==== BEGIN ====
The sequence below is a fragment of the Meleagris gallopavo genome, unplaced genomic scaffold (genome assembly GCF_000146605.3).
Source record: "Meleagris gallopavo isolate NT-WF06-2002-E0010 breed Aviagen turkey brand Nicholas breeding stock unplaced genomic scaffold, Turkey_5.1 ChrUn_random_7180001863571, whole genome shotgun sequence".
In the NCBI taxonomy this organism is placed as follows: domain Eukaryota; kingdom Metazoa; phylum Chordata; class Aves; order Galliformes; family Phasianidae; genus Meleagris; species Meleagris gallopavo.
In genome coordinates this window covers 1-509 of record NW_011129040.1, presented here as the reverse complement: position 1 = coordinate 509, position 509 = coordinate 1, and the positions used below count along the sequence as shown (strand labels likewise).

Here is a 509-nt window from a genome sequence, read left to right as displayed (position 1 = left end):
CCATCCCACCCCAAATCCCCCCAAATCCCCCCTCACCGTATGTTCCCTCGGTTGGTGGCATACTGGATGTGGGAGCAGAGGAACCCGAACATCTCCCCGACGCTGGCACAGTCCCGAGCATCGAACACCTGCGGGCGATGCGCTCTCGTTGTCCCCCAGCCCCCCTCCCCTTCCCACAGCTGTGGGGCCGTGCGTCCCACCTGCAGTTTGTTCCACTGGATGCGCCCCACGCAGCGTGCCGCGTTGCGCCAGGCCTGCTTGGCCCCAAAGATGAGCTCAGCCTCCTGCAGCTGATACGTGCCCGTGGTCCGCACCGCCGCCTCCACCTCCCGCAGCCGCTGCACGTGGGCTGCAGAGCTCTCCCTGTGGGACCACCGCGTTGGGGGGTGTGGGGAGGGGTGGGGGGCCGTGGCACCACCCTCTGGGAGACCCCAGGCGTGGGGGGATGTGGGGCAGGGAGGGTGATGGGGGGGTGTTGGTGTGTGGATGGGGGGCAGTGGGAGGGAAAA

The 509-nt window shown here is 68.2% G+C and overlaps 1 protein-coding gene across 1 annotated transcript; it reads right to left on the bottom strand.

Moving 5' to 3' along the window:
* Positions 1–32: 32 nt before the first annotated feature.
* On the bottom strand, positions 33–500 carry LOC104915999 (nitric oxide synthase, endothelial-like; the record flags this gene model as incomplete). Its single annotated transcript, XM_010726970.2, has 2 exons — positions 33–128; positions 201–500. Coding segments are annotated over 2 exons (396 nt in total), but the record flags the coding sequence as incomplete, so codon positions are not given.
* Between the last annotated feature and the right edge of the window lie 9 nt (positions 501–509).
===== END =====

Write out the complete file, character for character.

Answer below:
The sequence below is a fragment of the Meleagris gallopavo genome, unplaced genomic scaffold (genome assembly GCF_000146605.3).
Source record: "Meleagris gallopavo isolate NT-WF06-2002-E0010 breed Aviagen turkey brand Nicholas breeding stock unplaced genomic scaffold, Turkey_5.1 ChrUn_random_7180001863571, whole genome shotgun sequence".
In the NCBI taxonomy this organism is placed as follows: domain Eukaryota; kingdom Metazoa; phylum Chordata; class Aves; order Galliformes; family Phasianidae; genus Meleagris; species Meleagris gallopavo.
In genome coordinates this window covers 1-509 of record NW_011129040.1, presented here as the reverse complement: position 1 = coordinate 509, position 509 = coordinate 1, and the positions used below count along the sequence as shown (strand labels likewise).

Here is a 509-nt window from a genome sequence, read left to right as displayed (position 1 = left end):
CCATCCCACCCCAAATCCCCCCAAATCCCCCCTCACCGTATGTTCCCTCGGTTGGTGGCATACTGGATGTGGGAGCAGAGGAACCCGAACATCTCCCCGACGCTGGCACAGTCCCGAGCATCGAACACCTGCGGGCGATGCGCTCTCGTTGTCCCCCAGCCCCCCTCCCCTTCCCACAGCTGTGGGGCCGTGCGTCCCACCTGCAGTTTGTTCCACTGGATGCGCCCCACGCAGCGTGCCGCGTTGCGCCAGGCCTGCTTGGCCCCAAAGATGAGCTCAGCCTCCTGCAGCTGATACGTGCCCGTGGTCCGCACCGCCGCCTCCACCTCCCGCAGCCGCTGCACGTGGGCTGCAGAGCTCTCCCTGTGGGACCACCGCGTTGGGGGGTGTGGGGAGGGGTGGGGGGCCGTGGCACCACCCTCTGGGAGACCCCAGGCGTGGGGGGATGTGGGGCAGGGAGGGTGATGGGGGGGTGTTGGTGTGTGGATGGGGGGCAGTGGGAGGGAAAA

The 509-nt window shown here is 68.2% G+C and overlaps 1 protein-coding gene across 1 annotated transcript; it reads right to left on the bottom strand.

Moving 5' to 3' along the window:
* Positions 1–32: 32 nt before the first annotated feature.
* On the bottom strand, positions 33–500 carry LOC104915999 (nitric oxide synthase, endothelial-like; the record flags this gene model as incomplete). Its single annotated transcript, XM_010726970.2, has 2 exons — positions 33–128; positions 201–500. Coding segments are annotated over 2 exons (396 nt in total), but the record flags the coding sequence as incomplete, so codon positions are not given.
* Between the last annotated feature and the right edge of the window lie 9 nt (positions 501–509).